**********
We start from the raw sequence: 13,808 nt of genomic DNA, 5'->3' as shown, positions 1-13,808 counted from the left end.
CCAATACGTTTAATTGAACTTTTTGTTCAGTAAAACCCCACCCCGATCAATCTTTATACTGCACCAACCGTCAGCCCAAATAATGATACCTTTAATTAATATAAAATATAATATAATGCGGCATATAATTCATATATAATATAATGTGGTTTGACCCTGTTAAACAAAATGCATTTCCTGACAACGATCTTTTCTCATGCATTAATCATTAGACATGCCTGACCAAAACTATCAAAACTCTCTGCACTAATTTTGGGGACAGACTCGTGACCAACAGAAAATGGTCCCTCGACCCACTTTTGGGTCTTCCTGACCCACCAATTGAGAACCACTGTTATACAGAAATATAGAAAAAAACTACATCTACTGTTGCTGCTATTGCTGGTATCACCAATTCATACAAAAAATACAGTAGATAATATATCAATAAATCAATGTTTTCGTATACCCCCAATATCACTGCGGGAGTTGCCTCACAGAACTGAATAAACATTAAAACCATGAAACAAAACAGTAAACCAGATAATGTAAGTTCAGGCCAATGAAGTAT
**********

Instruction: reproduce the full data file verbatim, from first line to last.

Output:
We start from the raw sequence: 13,808 nt of genomic DNA, 5'->3' as shown, positions 1-13,808 counted from the left end.
CCAATACGTTTAATTGAACTTTTTGTTCAGTAAAACCCCACCCCGATCAATCTTTATACTGCACCAACCGTCAGCCCAAATAATGATACCTTTAATTAATATAAAATATAATATAATGCGGCATATAATTCATATATAATATAATGTGGTTTGACCCTGTTAAACAAAATGCATTTCCTGACAACGATCTTTTCTCATGCATTAATCATTAGACATGCCTGACCAAAACTATCAAAACTCTCTGCACTAATTTTGGGGACAGACTCGTGACCAACAGAAAATGGTCCCTCGACCCACTTTTGGGTCTTCCTGACCCACCAATTGAGAACCACTGTTATACAGAAATATAGAAAAAAACTACATCTACTGTTGCTGCTATTGCTGGTATCACCAATTCATACAAAAAATACAGTAGATAATATATCAATAAATCAATGTTTTCGTATACCCCCAATATCACTGCGGGAGTTGCCTCACAGAACTGAATAAACATTAAAACCATGAAACAAAACAGTAAACCAGATAATGTAAGTTCAGGCCAATGAAGTAT